Update 16 September: Cycle Symbols alerting drivers to bikes on the road over the bridge now installed, slight delay as planned for June.
Update :16 March– Work has started and the lanes are currently single, by all reports this is not causing traffic to slow any more than the usual 15-20 mph at which its flows on and off all 4 lanes into this location.
Photo at 0800 Monday 19th
In a recent article by the Echo I was struck by the fact that it is local residents campaigning for a progressive highways design, while Bournemouth Council resist and proceed with an old-school multi-lane roundabout, regardless. You might think it would be the other way round! I.e.: The Council fighting for traffic evaporation and progress. So, I’ve made some further enquiries about people’s views since the voice of resident’s has clearly been suppressed during the “consultation”. . .
Ms Mahon, a local teacher, led the campaign for the design at Tuckton to give more space to people walking and cycling and urban realm improvements arguing that single lanes – shown to be safer than multi-lane roundabouts – should be used rather than the proposed two lanes. She noted in the Echo, “The Council says it has ‘engaged with residents at every stage of the design process.’ Where is the proof of this? No options were provided to the public. Our petition was met with silence. Deputations met with deaf ears. When asked how many people favoured a one-lane or two-lane roundabout – No reply. A completely opaque process. If my child or anyone I know is injured I will sue the Council and encourage others to do the same.”
The Councils ‘Report on Public Consultation’ says there was a total of 161 responses indicating that a petition, submitted by Ms Mahon of Brightlands Avenue and signed by over 350 locals and regular users of the roundabout, has been discounted.
Mr Thomson, who supported the petition, described the consultation as a ‘sham’. “Bournemouth Council refuses to listen to the voice of the community while ‘pretending’ to consult. My children, who use the roundabout to go to 3 local schools, signed the petition along with hundreds of others daily users in good faith…What does the Councils response teach the next generation? That their views will be ignored?”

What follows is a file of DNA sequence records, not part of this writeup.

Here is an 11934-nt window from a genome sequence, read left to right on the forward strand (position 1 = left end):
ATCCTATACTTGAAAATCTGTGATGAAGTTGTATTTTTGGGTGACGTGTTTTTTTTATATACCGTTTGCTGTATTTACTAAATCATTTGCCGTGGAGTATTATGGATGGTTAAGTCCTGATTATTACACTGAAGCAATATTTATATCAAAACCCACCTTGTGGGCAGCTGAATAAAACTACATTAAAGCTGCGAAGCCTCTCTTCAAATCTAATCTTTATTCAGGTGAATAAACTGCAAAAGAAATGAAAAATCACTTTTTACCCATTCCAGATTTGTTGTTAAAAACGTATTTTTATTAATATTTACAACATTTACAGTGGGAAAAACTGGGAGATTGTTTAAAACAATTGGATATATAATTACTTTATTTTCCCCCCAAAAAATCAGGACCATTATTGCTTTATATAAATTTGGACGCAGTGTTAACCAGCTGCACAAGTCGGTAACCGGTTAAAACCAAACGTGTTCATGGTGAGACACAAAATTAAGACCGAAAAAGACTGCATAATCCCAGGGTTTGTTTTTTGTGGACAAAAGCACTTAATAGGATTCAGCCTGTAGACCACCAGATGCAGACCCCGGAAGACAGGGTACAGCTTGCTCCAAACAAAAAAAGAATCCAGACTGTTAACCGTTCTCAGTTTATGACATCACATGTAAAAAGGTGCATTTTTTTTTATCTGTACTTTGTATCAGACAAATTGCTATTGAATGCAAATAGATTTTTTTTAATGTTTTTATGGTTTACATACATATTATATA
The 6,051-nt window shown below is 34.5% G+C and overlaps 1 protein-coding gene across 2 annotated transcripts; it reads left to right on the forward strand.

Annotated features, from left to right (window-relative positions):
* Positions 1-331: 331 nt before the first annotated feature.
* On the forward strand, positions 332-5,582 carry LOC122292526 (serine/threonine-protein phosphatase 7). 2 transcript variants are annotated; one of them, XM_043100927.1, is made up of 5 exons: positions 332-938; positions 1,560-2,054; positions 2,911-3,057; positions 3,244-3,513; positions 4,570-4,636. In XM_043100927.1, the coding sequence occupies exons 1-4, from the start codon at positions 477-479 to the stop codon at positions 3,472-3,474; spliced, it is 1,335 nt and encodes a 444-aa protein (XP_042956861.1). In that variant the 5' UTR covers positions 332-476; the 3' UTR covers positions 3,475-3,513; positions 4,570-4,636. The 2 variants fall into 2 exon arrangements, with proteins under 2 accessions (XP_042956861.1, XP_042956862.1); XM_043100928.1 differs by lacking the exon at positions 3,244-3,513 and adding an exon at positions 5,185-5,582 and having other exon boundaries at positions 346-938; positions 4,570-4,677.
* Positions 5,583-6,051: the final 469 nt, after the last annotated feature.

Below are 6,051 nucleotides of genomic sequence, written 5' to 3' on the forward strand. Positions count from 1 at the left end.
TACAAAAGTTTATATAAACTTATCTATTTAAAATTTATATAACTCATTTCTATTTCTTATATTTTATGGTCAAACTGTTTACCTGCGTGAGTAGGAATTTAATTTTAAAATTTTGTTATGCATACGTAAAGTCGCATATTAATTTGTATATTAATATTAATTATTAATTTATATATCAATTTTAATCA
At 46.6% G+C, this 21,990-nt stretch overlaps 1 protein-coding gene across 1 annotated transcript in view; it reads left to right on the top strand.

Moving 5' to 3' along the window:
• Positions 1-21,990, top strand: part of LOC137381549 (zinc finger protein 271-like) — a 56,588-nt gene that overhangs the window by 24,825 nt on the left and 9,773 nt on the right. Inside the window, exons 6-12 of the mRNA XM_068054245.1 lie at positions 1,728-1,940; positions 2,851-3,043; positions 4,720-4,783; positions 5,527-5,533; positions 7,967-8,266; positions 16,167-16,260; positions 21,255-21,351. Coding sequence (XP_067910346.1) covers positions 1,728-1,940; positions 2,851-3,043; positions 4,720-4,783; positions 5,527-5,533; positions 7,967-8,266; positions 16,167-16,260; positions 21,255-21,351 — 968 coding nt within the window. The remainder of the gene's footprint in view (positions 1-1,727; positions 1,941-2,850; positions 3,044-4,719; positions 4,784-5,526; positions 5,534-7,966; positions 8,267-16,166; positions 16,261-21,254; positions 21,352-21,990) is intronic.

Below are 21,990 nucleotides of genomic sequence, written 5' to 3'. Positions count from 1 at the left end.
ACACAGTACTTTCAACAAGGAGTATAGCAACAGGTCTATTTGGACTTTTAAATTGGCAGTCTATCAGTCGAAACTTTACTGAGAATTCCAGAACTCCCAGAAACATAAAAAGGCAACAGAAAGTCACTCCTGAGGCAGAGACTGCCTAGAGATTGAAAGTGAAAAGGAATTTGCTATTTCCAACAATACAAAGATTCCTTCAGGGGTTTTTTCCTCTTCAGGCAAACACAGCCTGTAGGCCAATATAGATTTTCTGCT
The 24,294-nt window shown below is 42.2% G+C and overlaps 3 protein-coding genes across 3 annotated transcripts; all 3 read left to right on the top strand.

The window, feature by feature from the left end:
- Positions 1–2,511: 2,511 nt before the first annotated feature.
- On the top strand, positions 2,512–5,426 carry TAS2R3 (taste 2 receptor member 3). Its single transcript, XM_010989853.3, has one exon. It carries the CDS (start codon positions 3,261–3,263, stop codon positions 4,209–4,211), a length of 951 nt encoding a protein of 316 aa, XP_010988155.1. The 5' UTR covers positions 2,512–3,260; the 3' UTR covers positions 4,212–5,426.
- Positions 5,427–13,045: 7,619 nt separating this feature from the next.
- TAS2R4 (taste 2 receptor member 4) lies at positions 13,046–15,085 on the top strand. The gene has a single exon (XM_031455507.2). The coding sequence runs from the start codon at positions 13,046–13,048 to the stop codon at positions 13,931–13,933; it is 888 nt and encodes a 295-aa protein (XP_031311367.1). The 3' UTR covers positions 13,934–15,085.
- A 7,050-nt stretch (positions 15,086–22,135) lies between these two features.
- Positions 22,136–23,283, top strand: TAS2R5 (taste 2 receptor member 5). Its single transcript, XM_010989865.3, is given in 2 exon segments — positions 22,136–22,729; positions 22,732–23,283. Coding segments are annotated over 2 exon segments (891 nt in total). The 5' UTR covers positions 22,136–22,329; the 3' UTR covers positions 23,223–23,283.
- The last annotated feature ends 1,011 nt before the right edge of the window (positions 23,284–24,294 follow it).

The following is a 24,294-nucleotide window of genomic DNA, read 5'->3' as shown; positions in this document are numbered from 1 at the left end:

He goes on to say, “A multi-lane roundabout is just what Tuckton may have needed back in the 1980’s but times have changed. This was the Council’s chance to reduce pollution, reduce the likelihood of people cycling on the roundabout from being hit. The Council call it ‘innovative’ but it looks like antiquated highways design with two wide car lanes.”
Mrs Francis of Brightlands, a HENRA (local resident’s association) member, said “a one lane roundabout would be more in keeping and in scale with the local area. Roundabouts along the same route in Christchurch have one lane. The Council initially proposed a one-lane roundabout, told us at HENRA that it worked with the traffic model, suggesting it is not such an extreme or unrealistic option. With the approach roads all coned off to one lane now during the construction, you can see that its fine! None of the scare-mongering ‘gridlock’ has transpired. If only the Council had done a proper trial!”
“We were also told by the Council at the HENRA meeting that having more than one lane in each direction on a crossing can cause accidents because one car obscures the view of the next. I was surprised when the Council said they were going to put in multi-lane crossings.
Another resident, Mrs Cox, a teacher, wrote to the Council asking for “a single lane roundabout to eliminate confusion and to take on board local opinion. If this does cause delays, and I am not convinced that it would in the long term, then I would rather have this than more accidents. It would be very puzzling indeed if the reason why our roundabout has been flagged up for improvements in the first place was not properly addressed by the plans.”
In reply Cllr Greene refused to acknowledge any danger in two lane roundabouts and claimed this was not a dual-carriageway, despite the plan showing a two-lane roundabout. He also said that the council could completely ban all road traffic to promote safety but this would not be practical. None of the residents I spoke to asked for the roundabout to be shut to motor traffic.